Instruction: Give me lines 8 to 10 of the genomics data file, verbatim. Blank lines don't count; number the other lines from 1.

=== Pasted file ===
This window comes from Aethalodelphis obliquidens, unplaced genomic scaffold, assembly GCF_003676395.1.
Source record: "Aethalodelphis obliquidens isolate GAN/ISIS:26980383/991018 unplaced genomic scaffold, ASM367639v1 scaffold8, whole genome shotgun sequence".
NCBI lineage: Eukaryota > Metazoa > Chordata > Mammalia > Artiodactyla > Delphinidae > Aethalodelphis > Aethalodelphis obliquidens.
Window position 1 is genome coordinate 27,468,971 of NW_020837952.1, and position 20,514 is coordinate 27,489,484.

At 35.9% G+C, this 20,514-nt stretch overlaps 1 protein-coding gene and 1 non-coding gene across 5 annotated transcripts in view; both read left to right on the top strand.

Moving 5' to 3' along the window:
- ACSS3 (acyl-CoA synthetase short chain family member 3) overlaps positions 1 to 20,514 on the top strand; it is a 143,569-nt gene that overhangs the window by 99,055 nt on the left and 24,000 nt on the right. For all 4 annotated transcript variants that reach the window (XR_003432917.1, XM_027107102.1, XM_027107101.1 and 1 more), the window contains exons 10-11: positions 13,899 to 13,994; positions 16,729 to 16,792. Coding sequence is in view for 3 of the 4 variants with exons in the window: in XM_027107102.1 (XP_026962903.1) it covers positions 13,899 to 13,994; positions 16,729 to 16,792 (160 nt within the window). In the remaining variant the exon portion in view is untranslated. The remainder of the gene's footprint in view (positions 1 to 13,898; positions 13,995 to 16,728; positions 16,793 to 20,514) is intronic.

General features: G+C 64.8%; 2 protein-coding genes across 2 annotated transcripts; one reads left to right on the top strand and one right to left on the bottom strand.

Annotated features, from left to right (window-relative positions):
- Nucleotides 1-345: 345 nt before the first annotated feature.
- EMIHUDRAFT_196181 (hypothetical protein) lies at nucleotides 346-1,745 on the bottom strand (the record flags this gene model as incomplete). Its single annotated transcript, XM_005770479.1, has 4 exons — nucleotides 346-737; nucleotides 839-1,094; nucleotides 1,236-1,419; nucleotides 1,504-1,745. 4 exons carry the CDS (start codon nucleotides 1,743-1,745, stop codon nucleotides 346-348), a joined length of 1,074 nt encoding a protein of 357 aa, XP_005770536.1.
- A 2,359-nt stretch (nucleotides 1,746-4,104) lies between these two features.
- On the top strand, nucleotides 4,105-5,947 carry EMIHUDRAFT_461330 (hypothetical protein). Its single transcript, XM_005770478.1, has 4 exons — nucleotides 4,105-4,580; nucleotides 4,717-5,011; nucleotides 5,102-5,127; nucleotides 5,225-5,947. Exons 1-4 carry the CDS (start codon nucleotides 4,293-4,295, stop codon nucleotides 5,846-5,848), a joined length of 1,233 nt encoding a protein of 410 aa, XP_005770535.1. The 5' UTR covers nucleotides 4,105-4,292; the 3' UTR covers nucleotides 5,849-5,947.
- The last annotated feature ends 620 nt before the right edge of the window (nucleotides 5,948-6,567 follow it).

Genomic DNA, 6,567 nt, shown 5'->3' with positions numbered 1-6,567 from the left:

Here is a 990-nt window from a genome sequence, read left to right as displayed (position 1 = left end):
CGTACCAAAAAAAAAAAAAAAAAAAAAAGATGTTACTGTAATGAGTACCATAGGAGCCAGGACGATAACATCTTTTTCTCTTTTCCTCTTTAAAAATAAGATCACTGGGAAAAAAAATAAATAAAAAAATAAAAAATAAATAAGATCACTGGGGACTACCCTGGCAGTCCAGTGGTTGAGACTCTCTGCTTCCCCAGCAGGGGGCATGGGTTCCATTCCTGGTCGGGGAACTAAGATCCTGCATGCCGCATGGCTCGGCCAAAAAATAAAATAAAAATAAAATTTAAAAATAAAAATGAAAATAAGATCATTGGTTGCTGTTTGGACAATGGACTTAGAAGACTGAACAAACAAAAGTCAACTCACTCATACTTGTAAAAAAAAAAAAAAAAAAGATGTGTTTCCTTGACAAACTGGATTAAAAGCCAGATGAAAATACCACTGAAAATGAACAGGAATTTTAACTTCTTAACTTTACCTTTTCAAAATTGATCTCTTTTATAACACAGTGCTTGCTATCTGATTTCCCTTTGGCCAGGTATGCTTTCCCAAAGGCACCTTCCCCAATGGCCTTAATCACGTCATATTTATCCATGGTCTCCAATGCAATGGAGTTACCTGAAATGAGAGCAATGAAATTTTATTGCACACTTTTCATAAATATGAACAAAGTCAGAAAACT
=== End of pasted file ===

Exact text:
General features: G+C 64.8%; 2 protein-coding genes across 2 annotated transcripts; one reads left to right on the top strand and one right to left on the bottom strand.

Annotated features, from left to right (window-relative positions):
- Nucleotides 1-345: 345 nt before the first annotated feature.